The Mets (87-67) defeated the Reds (63-90) by a score of 12-5. Noah Syndergaard was brilliant on the mound, striking out 11 over 7 2/3 innings of two run ball. Syndergaard held Cincinnati scoreless through the 8th inning. Lucas Duda hit two 3-run home runs to help fuel the offensive outburst. Combined with Washington’s 8-2 loss to Philadelphia, the Mets’ magic number is reduced to 1.
In the first inning, the Mets and Reds both wasted opportunities, the Mets with runners at 1st and 2nd and the Reds with a leadoff double. The Mets connected for their first run in the top of the 2nd against Anthony DeSclafani, after a double by Michael Conforto and an RBI single by Noah Syndergaard. The Mets scored 3 more in the 3rd, after a double by Daniel Murphy and a single by Yoenis Cespedes set the stage for a 3-run home run by Lucas Duda. The Mets led 4-0.
Noah Syndergaard was absolutely dominant tonight, and he shut out the Reds through the first 7 innings before allowing a solo home run and a 2-out single in the 8th. Syndergaard would finish his game with 7 2/3 innings, 5 hits, 2 runs, 0 walks, and 11 strikeouts.
The Mets tacked on in the top of the 7th. Ruben Tejada reached on a fielding error, Noah Syndergaard bunted him over, and Curtis Granderson doubled him in to make it 5-0. David Wright singled, Daniel Murphy singled in another run, and Lucas Duda hit his 2nd 3-run home run of the game to make it 9-0. In the 8th, the Mets added a few more after singles by Michael Conforto and Noah Syndergaard and a 3-run home run by Curtis Granderson. The Mets took a 12-0 lead.
In the bottom of the 8th, after getting two lineouts, Noah Syndergaard allowed a solo home run to Brennan Boesch and a single to Jason Bourgeois before being lifted for Eric O’Flaherty. O’Flaherty allowed an RBI single after Bourgeois advanced on indifference, and Bobby Parnell allowed 3 consecutive singles to make it 12-4, before striking out Eugenio Suarez to end the inning. In the 9th, Tim Stauffer allowed a Cincinnati-style home to Adam Duvall to make it 12-5, then allowed a single, struck out two, and walked Joey Votto. Hansel Robles came in to get the last out and complete the 12-5 victory.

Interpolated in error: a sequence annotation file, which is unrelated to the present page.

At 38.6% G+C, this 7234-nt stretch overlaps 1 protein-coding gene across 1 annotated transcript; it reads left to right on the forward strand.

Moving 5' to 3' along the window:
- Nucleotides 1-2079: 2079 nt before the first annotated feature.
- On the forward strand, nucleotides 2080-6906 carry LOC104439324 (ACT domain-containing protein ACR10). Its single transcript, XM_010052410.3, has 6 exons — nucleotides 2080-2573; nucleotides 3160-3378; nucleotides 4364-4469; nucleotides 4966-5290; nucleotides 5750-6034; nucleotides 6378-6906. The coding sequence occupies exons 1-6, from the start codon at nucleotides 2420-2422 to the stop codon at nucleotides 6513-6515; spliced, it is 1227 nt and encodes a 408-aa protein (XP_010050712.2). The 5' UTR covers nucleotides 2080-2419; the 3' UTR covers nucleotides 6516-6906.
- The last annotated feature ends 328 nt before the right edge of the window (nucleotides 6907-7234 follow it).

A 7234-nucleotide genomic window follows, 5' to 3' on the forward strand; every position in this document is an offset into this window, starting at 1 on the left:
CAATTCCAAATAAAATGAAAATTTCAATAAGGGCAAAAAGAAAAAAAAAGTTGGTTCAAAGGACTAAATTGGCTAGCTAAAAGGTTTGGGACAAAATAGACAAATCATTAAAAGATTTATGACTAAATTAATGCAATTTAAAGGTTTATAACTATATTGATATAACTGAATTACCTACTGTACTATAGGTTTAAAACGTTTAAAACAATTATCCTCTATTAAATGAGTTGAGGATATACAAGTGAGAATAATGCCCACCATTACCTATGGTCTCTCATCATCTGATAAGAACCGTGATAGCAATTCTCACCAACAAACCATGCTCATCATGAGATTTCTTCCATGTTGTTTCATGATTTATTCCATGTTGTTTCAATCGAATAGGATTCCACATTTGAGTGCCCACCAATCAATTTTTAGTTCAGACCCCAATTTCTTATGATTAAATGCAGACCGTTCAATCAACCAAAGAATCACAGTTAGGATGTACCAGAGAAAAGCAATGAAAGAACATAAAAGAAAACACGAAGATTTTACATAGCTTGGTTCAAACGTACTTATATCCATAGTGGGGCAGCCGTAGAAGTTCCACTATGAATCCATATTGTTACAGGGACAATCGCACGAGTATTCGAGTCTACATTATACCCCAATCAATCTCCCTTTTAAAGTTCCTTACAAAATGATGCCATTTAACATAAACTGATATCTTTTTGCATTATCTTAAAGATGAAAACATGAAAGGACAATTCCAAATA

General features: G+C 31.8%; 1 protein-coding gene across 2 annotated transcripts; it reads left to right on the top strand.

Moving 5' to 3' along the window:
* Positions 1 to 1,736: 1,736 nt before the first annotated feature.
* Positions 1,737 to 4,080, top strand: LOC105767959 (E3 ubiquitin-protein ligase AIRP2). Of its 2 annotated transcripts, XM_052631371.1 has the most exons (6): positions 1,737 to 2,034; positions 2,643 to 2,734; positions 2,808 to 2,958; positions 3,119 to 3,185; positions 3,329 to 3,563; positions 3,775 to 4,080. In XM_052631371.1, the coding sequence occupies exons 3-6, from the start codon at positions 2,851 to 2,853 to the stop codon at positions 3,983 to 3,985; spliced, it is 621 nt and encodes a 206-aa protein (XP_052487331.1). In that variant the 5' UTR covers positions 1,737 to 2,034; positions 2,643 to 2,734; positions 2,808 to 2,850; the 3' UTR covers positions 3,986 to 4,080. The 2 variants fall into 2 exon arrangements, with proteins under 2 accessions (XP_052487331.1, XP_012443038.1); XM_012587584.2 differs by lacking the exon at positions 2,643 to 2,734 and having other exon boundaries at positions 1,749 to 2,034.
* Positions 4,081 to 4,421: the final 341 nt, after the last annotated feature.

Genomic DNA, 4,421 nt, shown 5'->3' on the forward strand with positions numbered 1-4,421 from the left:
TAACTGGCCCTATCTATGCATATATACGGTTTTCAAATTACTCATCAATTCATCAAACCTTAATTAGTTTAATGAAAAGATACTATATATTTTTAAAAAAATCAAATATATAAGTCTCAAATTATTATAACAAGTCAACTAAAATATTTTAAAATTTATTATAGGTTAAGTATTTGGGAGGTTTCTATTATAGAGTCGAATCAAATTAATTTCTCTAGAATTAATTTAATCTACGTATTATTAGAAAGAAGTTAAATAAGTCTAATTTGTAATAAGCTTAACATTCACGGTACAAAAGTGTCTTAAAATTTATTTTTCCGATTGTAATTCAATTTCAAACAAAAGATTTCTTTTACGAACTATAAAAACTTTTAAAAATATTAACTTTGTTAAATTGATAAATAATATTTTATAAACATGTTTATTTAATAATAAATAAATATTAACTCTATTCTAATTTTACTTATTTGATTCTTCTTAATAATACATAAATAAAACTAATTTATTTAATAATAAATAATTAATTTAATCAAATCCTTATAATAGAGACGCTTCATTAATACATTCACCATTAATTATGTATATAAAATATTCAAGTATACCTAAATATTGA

Syndergaard was absolutely filthy tonight, and a start like this makes me excited to imagine what he could do in the postseason. Syndergaard was sitting at about 98 MPH with his fastball for the whole night.
Of note for the Mets, Juan Uribe came up to pinch hit for David Wright in the 8th inning, and was unable to complete his plate appearance after appearing to re-injure his collarbone.
POSITIVES: Lucas Duda is getting hot again, and Daniel Murphy continues his hot hitting. Duda was 2/4 with 2 3-run home runs, while Murphy was 2/4 with a double, an RBI, and 2 runs scored. Curtis Granderson hit his 24th home run of the season, and his first in a while. Syndergaard, obviously, was dominant, but was also 2/3 at the plate with a run, an RBI, and a sacrifice bunt. Yoenis Cespedes and David Wright were both 2/4 with a run scored, while Michael Conforto was 2/4 with 2 runs scored.
NEGATIVES: Eric O’Flaherty, Bobby Parnell, Tim Stauffer. Granted, it could have been much worse, and they could have come into the game missing the strike zone like the Nationals relief corps a few weeks ago. Between the three pitchers, they allowed 3 runs on 6 hits with a walk while allowing Syndergaard’s inherited runner to score while recording only three outs. The positive here is that it is unlikely any of these pitchers make the postseason roster.
Combined with the Nationals’ 8-2 loss to the Phillies (on Aaron Altherr‘s inside-the-park grand slam, no less), the Mets’ division lead grows to 8.5 games while the magic number shrinks to just 1.
- Noah Syndergaard (.216 pitching, .102 batting, .318 total)
- Lucas Duda (.144)
WPA Losers: None under -.100
- Lucas Duda hits a 3-run home run, Mets up 4-0, 3rd inning (.181)
- Noah Syndergaard hits an RBI single, Mets up 1-0, 2nd inning (.108)
Worst Plays: None under -.100
The Yankees (82-66) defeated the Mets (84-65) by the score of 11-2. Matt Harvey was fantastic in 5 shutout innings, but the wheels came off due to two errors, a 2-run double, and a 3-run home run by the Yankees in the 6th against Hansel Robles. CC Sabathia, after a rough start, shut down the Mets through 6 innings.
The Mets got off to a quick start against CC Sabathia, with back-to-back doubles by Ruben Tejada and David Wright to give the Mets a quick 1-0 lead. Sabathia struck out Yoenis Cespedes and Juan Uribe, before walking Travis d’Arnaud and Lucas Duda to load the bases with 2 outs. The Mets were unable to convert though, as Michael Cuddyer popped out to end the inning.